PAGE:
Stanley McGeagh ... Soldier in Gassed Trench (uncredited)
Isabelle Metcalfe ... Girl Friend in 'Goodbyee' (uncredited)
Jenny Morgan ... Girl Friend in 'Goodbyee' (uncredited)
Anthony Morton ... Italian Military Attaché (uncredited)
Christine Noonan ... Mill Girl (uncredited)
Wensley Pithey ... Archduke Franz Ferdinand (uncredited)
Steve Plytas ... Turkish Military Attaché (uncredited)
Andrew Robertson ... 2nd Scottish Soldier (uncredited)
Sue Robinson ... Chorus Girl (uncredited)
David Scheuer ... French Soldier (uncredited)

Jane Seymour ... Chorus Girl (uncredited)
Valerie Smith ... Girl Friend in 'Goodbyee' (uncredited)
Pippa Steel ... Scoreboard Girl (uncredited)
P.G. Stephens ... Irish Soldier (uncredited)
Tony Thawnton ... Officer on Telephone (uncredited)
Christian Thorogood ... Irish Soldier (uncredited)
Brian Tipping ... 4th Scottish Soldier (uncredited)
Bette Vivian ... Heckler (uncredited)
Tony Vogel ... German Soldier (uncredited)
Arthur White ... Sergeant in Dugout (uncredited)
Michael Wolf ... German Officer (uncredited)
John Woodnutt ... British Officer (uncredited)
Julia Wright ... Haig's Secretary (uncredited)
Mary Yeomans ... Scoreboard Girl (uncredited)

Directed by
Richard Attenborough 
 
Writing credits
(in alphabetical order)
Charles Chilton  play
Len Deighton  screenplay
Joan Littlewood  musical play

Produced by
Richard Attenborough .... producer
Brian Duffy .... producer
Len Deighton .... producer (uncredited)
 
Original Music by
Alfred Ralston 
 
Cinematography by
Gerry Turpin 
 
Film Editing by
Kevin Connor 
 
Casting by
Miriam Brickman 
 
Production Design by
Donald M. Ashton 
 
Art Direction by
Harry White 
 
Set Decoration by
Peter James 
 
Costume Design by
Anthony Mendleson 
 
Makeup Department
Stuart Freeborn .... makeup artist
 
Production Management
John Comfort .... production manager
Paul Hitchcock .... executive in charge of production
 
Second Unit Director or Assistant Director
Nicolas Hippisley-Coxe .... second second assistant director
Claude Watson .... assistant director
 
Art Department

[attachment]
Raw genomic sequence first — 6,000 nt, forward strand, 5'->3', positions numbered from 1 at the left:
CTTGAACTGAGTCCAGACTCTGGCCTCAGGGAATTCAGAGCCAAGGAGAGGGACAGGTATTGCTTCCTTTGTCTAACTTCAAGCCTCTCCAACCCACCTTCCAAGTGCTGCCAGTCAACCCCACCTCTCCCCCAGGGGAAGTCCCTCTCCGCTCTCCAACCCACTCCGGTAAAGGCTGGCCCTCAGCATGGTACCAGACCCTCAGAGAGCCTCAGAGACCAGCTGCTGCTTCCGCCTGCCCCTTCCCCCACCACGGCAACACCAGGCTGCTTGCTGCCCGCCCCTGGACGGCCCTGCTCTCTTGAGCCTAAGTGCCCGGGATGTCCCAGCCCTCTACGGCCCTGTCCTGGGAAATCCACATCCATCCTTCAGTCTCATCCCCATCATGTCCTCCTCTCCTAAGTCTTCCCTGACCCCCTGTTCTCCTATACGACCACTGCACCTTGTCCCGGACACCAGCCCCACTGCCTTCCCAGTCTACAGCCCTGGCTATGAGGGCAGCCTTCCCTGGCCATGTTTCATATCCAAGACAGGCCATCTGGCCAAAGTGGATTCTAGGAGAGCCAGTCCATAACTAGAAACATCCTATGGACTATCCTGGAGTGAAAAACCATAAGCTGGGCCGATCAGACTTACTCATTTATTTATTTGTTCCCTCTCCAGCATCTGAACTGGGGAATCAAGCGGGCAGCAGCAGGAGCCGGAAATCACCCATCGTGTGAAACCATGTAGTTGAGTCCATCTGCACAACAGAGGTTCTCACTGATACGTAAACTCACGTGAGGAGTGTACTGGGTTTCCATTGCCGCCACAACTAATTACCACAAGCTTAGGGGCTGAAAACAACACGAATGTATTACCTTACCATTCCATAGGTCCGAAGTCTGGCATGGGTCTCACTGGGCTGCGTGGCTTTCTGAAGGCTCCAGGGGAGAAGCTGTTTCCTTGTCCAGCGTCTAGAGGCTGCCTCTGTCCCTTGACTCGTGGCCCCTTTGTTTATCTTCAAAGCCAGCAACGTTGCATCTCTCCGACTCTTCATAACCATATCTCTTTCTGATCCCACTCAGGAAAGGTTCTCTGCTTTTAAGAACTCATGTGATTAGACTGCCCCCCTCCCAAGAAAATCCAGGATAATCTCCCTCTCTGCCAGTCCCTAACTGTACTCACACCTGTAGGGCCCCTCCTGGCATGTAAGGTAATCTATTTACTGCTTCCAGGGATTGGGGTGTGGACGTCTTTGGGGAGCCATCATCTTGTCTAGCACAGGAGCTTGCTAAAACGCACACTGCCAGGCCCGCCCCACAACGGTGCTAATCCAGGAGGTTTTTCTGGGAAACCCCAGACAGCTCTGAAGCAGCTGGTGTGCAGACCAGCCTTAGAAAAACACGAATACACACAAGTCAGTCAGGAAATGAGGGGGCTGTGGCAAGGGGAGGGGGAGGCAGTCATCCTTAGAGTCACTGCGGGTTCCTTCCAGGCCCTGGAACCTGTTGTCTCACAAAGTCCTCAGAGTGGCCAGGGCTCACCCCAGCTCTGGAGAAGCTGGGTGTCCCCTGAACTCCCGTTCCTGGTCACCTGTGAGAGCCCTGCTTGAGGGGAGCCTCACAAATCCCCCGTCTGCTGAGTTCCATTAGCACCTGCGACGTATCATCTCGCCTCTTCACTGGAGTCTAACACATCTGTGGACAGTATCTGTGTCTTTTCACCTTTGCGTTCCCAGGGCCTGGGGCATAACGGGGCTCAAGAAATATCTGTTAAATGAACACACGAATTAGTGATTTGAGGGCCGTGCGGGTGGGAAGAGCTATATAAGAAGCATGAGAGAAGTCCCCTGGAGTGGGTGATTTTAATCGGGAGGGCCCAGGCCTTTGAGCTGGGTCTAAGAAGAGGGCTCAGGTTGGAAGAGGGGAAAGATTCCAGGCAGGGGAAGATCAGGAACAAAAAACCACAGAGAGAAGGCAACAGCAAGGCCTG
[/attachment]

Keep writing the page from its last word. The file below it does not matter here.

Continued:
Tim Hutchinson .... draughtsman
Ron Baker .... property buyer (uncredited)
 
Sound Department
Don Challis .... sound
Gerry Humphreys .... sound re-recording mixer
Simon Kaye .... sound recordist
Tom Buchanan .... boom operator (uncredited)
 
Special Effects by
Ron Ballanger .... special effects
Brian Gamby .... special effects
Fred Heather .... special effects
Garth Inns .... special effects
 
Camera and Electrical Department
Ronnie Taylor .... camera operator (as Ron Taylor)
 
Editorial Department
Peter Hollywood .... assistant editor (uncredited)
 
Music Department
Alfred Ralston .... conductor
Alfred Ralston .... music arranger
 
Other crew
Douglas Campbell .... military advisor (as Maj. Gen. Douglas Campbell)
Eleanor Fazan .... choreographer
Pam Rose .... stand-in/double
Ann Skinner .... continuity
Ron Bareham .... assistant accounting (uncredited)
 

Production CompaniesDistributors

Additional Details

Also Known As:
Runtime:
144 min
Country:
Language:
Color:
Color (Technicolor)
Aspect Ratio:
2.35 : 1 See more »
Sound Mix:
Certification:
Australia:G | Finland:K-8 | Netherlands:14 (1970) | Sweden:11 | UK:A (original rating) | UK:PG (video rating) | USA:G

Did You Know?

Trivia:
Tom Courtenay and Alan Bates were both offered key cameos.See more »
Goofs:
Crew or equipment visible: When Sir John's car drives off after his conversation with Harry, a modern car can be seen reflected in the window.See more »
Quotes:
Sir Edward Grey:[as war breaks out] The lamps are going out all over Europe, we will not see them lit again in our lifetime.See more »
Movie Connections:
Featured in Richard Attenborough: A Life (2014) (TV)See more »
Soundtrack:
Mademoiselle from ArmentieresSee more »

FAQ

This FAQ is empty. Add the first question.
40 out of 46 people found the following review useful.
"Old Soldiers Never Die - The Young Ones Wish They Would!", 30 January 1999
Author: Michael Coy (michael.coy@virgin.net) from London, England

Richard Attenborough's directorial debut translates Joan Plowright's theatre concept onto celluloid. "Oh What A Lovely War" tells the story of World War One through the popular songs of the time, some of them sarcastically re-worded by the soldiers at the Front. Made in 1969, the film rides the wave of contemporary 'make love not war' sentiment, and uses humour and avant-garde zaniness to avoid seeming portentous. Brighton Pier represents the First World War, with the British public entering at the turnstiles, and General Haig selling tickets. The Smith family stands for the nation, and the film follows several young Smith men through their experiences in the trenches, most notably Freddy (Malcolm McFee), Harry (Colin Farrell) and George (Maurice Roeves).

The opening sequence, set in a wrought-iron Nowhere, tries to explain the diplomatic chicanery which (allegedly) caused the Great War. This passage is dull, unnatural, garbled and much too long. It does not harmonise with the rest of the story, and the film would have been better without it. Of the cavalcade of ageing English thespians which populates this sequence, only Jack Hawkins as the profoundly melancholic Austrian emperor is at all memorable.